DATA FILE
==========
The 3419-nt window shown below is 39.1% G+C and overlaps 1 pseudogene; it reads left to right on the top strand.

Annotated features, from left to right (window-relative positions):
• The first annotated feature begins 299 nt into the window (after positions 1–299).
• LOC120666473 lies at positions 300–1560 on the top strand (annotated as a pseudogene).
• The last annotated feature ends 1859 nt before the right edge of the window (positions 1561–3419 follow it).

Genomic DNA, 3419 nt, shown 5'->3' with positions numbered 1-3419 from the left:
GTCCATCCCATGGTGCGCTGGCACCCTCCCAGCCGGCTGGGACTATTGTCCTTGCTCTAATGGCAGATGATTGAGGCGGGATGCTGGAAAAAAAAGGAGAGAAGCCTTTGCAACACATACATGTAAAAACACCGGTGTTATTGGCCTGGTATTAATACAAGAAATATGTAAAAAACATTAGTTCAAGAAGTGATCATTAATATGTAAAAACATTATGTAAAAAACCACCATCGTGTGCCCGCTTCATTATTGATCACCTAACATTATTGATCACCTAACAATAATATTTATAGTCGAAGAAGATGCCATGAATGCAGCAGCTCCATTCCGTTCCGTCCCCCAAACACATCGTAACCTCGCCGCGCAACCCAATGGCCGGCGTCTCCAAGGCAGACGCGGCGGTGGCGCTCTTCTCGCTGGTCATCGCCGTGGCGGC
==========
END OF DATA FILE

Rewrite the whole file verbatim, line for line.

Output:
The 3419-nt window shown below is 39.1% G+C and overlaps 1 pseudogene; it reads left to right on the top strand.

Annotated features, from left to right (window-relative positions):
• The first annotated feature begins 299 nt into the window (after positions 1–299).
• LOC120666473 lies at positions 300–1560 on the top strand (annotated as a pseudogene).
• The last annotated feature ends 1859 nt before the right edge of the window (positions 1561–3419 follow it).

Genomic DNA, 3419 nt, shown 5'->3' with positions numbered 1-3419 from the left:
GTCCATCCCATGGTGCGCTGGCACCCTCCCAGCCGGCTGGGACTATTGTCCTTGCTCTAATGGCAGATGATTGAGGCGGGATGCTGGAAAAAAAAGGAGAGAAGCCTTTGCAACACATACATGTAAAAACACCGGTGTTATTGGCCTGGTATTAATACAAGAAATATGTAAAAAACATTAGTTCAAGAAGTGATCATTAATATGTAAAAACATTATGTAAAAAACCACCATCGTGTGCCCGCTTCATTATTGATCACCTAACATTATTGATCACCTAACAATAATATTTATAGTCGAAGAAGATGCCATGAATGCAGCAGCTCCATTCCGTTCCGTCCCCCAAACACATCGTAACCTCGCCGCGCAACCCAATGGCCGGCGTCTCCAAGGCAGACGCGGCGGTGGCGCTCTTCTCGCTGGTCATCGCCGTGGCGGC